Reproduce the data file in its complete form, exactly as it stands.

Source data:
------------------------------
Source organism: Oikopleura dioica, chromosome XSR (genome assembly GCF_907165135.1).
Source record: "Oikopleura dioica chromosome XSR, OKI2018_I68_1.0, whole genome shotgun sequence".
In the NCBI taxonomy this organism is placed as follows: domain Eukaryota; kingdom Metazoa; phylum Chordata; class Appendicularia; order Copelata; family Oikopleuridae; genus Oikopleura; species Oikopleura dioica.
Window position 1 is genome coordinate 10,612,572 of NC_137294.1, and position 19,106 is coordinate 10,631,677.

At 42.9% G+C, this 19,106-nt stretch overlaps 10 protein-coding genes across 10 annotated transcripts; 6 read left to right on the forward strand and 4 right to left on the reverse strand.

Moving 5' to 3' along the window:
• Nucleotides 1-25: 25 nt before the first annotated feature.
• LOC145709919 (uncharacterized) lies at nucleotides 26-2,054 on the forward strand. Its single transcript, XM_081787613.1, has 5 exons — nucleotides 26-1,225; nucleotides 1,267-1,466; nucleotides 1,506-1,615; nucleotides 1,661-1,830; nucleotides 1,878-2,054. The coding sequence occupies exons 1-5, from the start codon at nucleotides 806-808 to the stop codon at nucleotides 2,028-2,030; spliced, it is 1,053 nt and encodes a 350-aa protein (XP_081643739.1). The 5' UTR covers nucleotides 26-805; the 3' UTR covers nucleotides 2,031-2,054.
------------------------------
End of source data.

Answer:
Source organism: Oikopleura dioica, chromosome XSR (genome assembly GCF_907165135.1).
Source record: "Oikopleura dioica chromosome XSR, OKI2018_I68_1.0, whole genome shotgun sequence".
In the NCBI taxonomy this organism is placed as follows: domain Eukaryota; kingdom Metazoa; phylum Chordata; class Appendicularia; order Copelata; family Oikopleuridae; genus Oikopleura; species Oikopleura dioica.
Window position 1 is genome coordinate 10,612,572 of NC_137294.1, and position 19,106 is coordinate 10,631,677.

At 42.9% G+C, this 19,106-nt stretch overlaps 10 protein-coding genes across 10 annotated transcripts; 6 read left to right on the forward strand and 4 right to left on the reverse strand.

Moving 5' to 3' along the window:
• Nucleotides 1-25: 25 nt before the first annotated feature.
• LOC145709919 (uncharacterized) lies at nucleotides 26-2,054 on the forward strand. Its single transcript, XM_081787613.1, has 5 exons — nucleotides 26-1,225; nucleotides 1,267-1,466; nucleotides 1,506-1,615; nucleotides 1,661-1,830; nucleotides 1,878-2,054. The coding sequence occupies exons 1-5, from the start codon at nucleotides 806-808 to the stop codon at nucleotides 2,028-2,030; spliced, it is 1,053 nt and encodes a 350-aa protein (XP_081643739.1). The 5' UTR covers nucleotides 26-805; the 3' UTR covers nucleotides 2,031-2,054.